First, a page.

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Limb pain, diminished sensation (numbness), altered sensory perception (paresthesias and dysesthesias) and impaired function due to weakness are exceedingly common complaints in the practice of medicine. Many individuals with one or more of these symptoms, particularly pain in isolation, have musculoskeletal problems. Some of these individuals may have sensory symptoms as well. Although this suggests nerve involvement, it is not uncommon to be unable to find objective evidence of nerve pathology particularly if the sensory symptoms are intermittent and vague in their anatomic distribution. By the same token, many of these patients have the perception of weakness that may result from limitations imposed by pain. Not uncommonly, however, patients with complaints of limb pain, sensory symptoms, and altered function will have focal nerve injuries affecting the nerve roots, lumbosacral plexus, or individual peripheral nerves, the subject matter of this chapter.

The purpose of this chapter is to provide a conceptual framework by which to evaluate and manage patients with focal lower limb complaints. The specific goals are to provide strategies to accurately diagnose and then manage focal nerve injuries. This begins by distinguishing them from the musculoskeletal causes of monomelic symptoms described in Chapter 36. Subsequently, as with all neurologic problem-solving exercises, localization is attempted to nerve roots, plexus or one or more individual nerves. As etiologies of nerve injury vary with anatomic locus, the benefit of localization is to limit differential diagnostic considerations, facilitate etiologic diagnosis and provide optimal management. Consideration of chronologic course and risk factors will aid in differential diagnosis.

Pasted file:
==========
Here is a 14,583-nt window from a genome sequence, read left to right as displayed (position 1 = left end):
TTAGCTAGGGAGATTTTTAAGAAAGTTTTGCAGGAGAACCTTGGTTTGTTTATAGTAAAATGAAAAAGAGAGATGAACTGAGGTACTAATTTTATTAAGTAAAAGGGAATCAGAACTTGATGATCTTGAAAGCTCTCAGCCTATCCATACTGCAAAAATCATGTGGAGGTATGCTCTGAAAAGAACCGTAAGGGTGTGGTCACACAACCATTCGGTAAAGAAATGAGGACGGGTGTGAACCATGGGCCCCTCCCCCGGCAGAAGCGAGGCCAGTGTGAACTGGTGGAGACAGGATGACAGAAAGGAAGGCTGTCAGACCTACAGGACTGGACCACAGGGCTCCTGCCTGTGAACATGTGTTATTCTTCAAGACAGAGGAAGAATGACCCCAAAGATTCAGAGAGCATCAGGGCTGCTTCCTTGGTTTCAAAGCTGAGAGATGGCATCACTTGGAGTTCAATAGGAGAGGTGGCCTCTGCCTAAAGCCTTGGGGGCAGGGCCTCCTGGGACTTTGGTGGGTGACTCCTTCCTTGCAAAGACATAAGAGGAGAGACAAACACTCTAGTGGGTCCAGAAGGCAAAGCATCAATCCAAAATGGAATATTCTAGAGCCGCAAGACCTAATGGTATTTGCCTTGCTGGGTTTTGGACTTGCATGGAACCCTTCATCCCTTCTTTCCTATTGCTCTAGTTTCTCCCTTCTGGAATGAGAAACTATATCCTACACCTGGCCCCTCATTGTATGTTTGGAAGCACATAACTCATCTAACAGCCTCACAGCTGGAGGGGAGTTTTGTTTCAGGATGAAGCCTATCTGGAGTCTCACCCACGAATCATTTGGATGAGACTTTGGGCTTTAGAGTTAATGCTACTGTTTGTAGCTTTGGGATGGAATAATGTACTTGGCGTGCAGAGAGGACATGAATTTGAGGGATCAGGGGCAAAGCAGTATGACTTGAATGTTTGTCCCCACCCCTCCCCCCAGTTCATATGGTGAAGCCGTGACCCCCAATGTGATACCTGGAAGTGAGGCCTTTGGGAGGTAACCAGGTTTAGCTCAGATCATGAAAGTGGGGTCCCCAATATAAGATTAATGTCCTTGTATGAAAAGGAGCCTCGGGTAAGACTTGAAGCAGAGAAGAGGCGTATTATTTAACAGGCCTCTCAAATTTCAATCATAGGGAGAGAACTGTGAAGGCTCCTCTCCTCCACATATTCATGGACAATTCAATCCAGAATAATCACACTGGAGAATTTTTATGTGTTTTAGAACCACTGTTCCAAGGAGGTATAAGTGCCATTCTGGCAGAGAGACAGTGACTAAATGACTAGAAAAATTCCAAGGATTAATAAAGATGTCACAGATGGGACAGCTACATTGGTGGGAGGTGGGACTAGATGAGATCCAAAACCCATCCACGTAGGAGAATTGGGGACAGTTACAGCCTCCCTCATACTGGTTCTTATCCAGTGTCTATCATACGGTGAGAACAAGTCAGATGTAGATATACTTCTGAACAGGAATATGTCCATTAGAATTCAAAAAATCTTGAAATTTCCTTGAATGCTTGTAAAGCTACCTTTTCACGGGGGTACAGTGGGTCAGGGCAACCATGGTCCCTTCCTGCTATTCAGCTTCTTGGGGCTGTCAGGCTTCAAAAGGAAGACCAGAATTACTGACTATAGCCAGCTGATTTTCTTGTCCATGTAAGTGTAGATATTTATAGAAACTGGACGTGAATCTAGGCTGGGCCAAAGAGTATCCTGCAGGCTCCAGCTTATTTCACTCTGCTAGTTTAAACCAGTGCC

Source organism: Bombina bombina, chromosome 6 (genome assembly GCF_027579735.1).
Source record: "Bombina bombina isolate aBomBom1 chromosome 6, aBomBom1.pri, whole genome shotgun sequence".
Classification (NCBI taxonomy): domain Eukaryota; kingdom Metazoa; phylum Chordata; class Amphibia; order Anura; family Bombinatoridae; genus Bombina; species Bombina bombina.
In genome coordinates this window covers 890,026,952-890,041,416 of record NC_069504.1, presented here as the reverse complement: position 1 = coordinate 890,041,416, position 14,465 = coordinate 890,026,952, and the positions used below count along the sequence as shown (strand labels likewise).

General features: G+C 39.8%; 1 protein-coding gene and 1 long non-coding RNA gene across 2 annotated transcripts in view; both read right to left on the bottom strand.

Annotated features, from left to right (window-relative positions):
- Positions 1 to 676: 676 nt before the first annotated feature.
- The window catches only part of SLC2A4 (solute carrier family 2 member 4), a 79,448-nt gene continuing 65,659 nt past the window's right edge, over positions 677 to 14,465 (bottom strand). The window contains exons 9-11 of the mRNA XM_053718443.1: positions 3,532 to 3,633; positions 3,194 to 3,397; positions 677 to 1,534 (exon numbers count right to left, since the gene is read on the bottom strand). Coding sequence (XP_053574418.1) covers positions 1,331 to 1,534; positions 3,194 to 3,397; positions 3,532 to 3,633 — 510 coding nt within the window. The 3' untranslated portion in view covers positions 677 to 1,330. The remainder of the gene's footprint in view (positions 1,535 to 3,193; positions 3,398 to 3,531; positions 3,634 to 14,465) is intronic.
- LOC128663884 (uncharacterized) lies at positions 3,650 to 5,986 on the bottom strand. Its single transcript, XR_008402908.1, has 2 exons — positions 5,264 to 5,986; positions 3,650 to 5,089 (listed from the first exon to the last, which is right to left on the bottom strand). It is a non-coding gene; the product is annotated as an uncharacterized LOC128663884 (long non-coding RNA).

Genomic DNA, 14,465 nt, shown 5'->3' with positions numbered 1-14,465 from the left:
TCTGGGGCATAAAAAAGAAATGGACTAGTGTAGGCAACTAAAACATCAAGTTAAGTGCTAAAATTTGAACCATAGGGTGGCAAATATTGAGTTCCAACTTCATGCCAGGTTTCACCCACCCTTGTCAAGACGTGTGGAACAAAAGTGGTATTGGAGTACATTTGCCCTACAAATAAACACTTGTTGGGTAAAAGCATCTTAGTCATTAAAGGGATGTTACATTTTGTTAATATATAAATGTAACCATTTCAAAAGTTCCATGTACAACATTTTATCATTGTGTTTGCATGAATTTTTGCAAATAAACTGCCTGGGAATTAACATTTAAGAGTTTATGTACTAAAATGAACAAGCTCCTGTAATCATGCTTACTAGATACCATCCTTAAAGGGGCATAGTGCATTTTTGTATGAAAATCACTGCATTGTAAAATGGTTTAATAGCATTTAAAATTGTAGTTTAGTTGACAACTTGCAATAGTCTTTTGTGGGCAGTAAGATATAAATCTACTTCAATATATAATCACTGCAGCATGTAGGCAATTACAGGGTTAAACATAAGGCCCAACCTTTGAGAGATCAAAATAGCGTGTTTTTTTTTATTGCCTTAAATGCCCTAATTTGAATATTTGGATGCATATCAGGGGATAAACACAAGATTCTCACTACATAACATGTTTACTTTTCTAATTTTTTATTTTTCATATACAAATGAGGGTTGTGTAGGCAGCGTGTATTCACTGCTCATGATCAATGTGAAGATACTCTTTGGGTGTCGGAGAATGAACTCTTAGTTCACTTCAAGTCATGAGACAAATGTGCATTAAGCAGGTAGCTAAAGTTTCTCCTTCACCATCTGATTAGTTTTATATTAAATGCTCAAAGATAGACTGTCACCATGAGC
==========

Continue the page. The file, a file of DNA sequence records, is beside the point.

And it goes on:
The format of this chapter will parallel that of the preceding chapter on analogous disorders of the upper extremities to which the reader is referred regarding relevant anatomy, pathophysiology, and electrodiagnostic (EDX) evaluation. To avoid redundancy, these subjects will only be addressed when there are relevant differences between the upper and lower extremities. A detailed review of the clinical features, etiologies, evaluation, and management of individual focal neuropathies of the lower extremities will be provided. As in other chapters in this book, descriptions will rest on a foundation of published data but will be expanded upon by the personal experiences of the authors.



There are a few, clinically relevant differences in anatomy and nomenclature between the upper and lower limbs that require repetition. The organization of nerve roots is in many ways identical to that in cervical spine. One notable exception is that dorsal root ganglia may reside in an intraspinal location within the lumbosacral spine. In some cases, this results in mechanical nerve root compression distal rather than proximal to the dorsal root ganglion, producing a potentially confusing pattern of EDX findings to those unfamiliar with this anatomical variant.1

In the lumbosacral cord the nerve roots have a more oblique, descending trajectory than their cervical counterparts, due to the ...

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